GP plant now part of Oregon-based company

Published 9:43 pm Tuesday, December 26, 2006

The purchase of the local Georgia-Pacific Corp. plant by Roseburg, Ore.-based Roseburg Forest Products Co. was recently finalized, with new signs replacing the “big blue” GP logo at the facility north of Oxford.

While neither the work nor the number of employees will be different as part of the deal, the new name does bring some meaningful changes, plant manager Mike Reardon said.

“I’m looking forward to being part of a smaller group,” said Reardon, who’d been with Georgia-Pacific for some 24 years.

“This is my first new company since coming out of college,” he said. “I think it’s going to be better. Georgia-Pacific had gotten so big, you feel like you’re a number.”

While the two companies have shared a common market in wood products — albeit on separate sides of the country — Georgia-Pacific employs some 50,000 people compared to Roseburg’s 4,000. GP’s products range from lumber and particleboard to bathroom tissue and Dixie cups.

Roseburg, which is more narrowly focused on building materials and other wood products, is a privately owned company closely held by its founding family. Allyn Ford, whose father Kenneth Ford founded the company in 1936, serves as president and has visited the Oxford plant to meet employees since the sale was announced.

“He’s been working to grow the company since he took over,” Roseburg communications director Kris Russell said of the younger Ford.

The purchase of Oxford’s plant is part of a deal announced in September which includes six other Georgia-Pacific facilities — in Eupora, Louisville and Taylorsville, as well as in Russellville and Holly Hill, S.C., and Vienna, Ga. The plants employ about 870 people, including 120 at the Oxford facility.

The transfer of software and systems at the Oxford plant has been simpler than in other plants that are part of Georgia-Pacific complexes, where utility services and even equipment like boilers may be shared among several facilities.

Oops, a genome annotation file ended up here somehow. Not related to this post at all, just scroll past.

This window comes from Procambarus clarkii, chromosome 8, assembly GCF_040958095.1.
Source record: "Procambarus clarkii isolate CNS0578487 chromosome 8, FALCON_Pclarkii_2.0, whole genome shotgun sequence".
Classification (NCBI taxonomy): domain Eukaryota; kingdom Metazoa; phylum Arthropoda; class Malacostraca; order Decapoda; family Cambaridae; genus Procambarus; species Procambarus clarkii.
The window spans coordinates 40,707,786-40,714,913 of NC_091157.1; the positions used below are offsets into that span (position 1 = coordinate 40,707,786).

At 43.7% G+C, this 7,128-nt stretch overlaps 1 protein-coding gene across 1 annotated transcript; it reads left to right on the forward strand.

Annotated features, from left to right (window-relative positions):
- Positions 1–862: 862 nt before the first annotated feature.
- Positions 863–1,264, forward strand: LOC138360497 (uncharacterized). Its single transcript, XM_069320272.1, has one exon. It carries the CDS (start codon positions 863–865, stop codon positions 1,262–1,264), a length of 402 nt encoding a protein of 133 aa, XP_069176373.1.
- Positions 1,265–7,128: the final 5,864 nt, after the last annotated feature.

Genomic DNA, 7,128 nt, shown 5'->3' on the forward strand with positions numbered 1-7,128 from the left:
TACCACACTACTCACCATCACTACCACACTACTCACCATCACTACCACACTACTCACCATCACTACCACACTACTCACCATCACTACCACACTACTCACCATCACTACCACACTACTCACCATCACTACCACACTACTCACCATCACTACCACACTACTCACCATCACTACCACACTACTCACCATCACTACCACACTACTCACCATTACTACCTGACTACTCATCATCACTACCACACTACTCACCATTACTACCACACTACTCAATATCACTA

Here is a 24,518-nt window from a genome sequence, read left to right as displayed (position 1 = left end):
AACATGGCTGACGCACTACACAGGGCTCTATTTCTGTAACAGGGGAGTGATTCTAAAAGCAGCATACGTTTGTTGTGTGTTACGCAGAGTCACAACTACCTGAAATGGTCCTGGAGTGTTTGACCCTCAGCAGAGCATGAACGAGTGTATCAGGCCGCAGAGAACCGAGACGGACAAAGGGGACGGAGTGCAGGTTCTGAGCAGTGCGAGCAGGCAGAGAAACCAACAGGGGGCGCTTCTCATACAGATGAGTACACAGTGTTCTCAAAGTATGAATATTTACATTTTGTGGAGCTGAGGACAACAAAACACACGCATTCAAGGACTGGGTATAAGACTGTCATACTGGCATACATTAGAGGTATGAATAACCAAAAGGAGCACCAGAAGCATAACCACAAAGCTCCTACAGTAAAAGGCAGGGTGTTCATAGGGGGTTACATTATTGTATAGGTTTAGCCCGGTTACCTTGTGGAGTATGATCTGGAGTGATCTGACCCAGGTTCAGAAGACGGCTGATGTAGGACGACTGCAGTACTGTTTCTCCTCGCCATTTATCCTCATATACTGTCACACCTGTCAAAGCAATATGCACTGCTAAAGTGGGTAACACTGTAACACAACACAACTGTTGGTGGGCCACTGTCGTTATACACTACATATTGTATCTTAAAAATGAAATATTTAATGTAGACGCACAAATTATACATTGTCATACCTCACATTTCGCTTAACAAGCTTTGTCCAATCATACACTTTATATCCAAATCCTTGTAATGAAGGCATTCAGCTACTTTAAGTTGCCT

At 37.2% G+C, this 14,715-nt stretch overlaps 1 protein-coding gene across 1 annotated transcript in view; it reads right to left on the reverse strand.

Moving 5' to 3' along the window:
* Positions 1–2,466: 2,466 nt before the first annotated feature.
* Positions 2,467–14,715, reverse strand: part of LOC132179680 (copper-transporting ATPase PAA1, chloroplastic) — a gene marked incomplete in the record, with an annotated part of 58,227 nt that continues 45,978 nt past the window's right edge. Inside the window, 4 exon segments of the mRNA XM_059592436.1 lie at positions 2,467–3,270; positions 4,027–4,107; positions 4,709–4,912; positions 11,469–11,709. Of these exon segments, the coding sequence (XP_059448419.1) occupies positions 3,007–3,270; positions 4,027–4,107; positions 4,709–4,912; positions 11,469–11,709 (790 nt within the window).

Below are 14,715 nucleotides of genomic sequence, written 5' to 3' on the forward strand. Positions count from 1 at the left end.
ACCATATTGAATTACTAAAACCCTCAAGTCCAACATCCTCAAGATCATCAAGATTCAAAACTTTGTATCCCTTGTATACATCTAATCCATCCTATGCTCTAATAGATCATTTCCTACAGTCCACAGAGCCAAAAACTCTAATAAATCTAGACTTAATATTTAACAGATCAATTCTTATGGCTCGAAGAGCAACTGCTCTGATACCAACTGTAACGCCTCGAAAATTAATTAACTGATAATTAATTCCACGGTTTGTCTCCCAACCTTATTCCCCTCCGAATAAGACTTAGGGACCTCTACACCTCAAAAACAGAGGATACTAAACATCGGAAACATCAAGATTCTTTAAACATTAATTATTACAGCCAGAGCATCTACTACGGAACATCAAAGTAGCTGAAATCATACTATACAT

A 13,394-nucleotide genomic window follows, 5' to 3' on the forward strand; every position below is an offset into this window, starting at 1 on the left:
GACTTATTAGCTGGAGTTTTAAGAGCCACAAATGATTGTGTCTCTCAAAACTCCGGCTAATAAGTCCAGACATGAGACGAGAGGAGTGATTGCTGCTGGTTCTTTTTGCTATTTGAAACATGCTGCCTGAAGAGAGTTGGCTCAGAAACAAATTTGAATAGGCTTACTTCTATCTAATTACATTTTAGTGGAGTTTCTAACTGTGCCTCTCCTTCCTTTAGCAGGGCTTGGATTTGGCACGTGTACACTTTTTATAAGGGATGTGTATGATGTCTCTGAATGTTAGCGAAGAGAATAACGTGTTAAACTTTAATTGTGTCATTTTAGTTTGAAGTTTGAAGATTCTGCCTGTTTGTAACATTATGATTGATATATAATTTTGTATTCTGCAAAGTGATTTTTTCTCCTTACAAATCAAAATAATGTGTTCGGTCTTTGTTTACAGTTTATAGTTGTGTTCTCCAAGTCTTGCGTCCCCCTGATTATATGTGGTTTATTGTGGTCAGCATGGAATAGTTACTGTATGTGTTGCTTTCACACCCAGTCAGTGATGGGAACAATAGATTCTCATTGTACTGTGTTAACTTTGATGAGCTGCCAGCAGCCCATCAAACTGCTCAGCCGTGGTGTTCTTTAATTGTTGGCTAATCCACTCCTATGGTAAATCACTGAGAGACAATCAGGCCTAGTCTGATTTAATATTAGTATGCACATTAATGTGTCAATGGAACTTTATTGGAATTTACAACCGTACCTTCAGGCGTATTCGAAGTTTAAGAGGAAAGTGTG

That’s meant that the deal has included not only contracts for the sale of property and equipment, but also in some cases for the purchase of steam off a central boiler. The mills in south Mississippi also purchase their wood from Georgia-Pacific.

“It’s amazing — all the parts and pieces,” Russell said.

Among the first priorities in bringing the GP plants into Roseburg’s management: Making sure systems at the sites and in Oregon are communicating so that employees can get paid.

Locally, health care plans are not changing for hourly employees, since that’s a term of union agreements, and new Roseburg health plans for salaried employees are “just as good or better,” Reardon said.

The Oxford facility is also getting regional office status, which may mean a few more staff members. Darrell Keeling, Roseburg’s vice president of composite panel manufacturing, is moving to Oxford, and additional staff may include an executive assistant for him as well as a regional controller and possibly an engineer.

Overall, Roseburg’s arrival is a great deal for Oxford, Reardon said.

“We’re going to be here — we’re not a plant that’s going away by any means,” he said.

“We’re with somebody who wants to be in this business, and this deal actually makes us the largest in North America. Any time you can be the biggest and best, it’s a big advantage and more stability for the employees here.”

The 35-year-old facility once employed more than 260 people under Georgia-Pacific, but the old particleboard portion of the plant closed in 2003. About half of the 170 employees laid off then had been at the plant for more than 15 years.

Production is now focused in the melamine plant, a $30 million investment completed in 2001.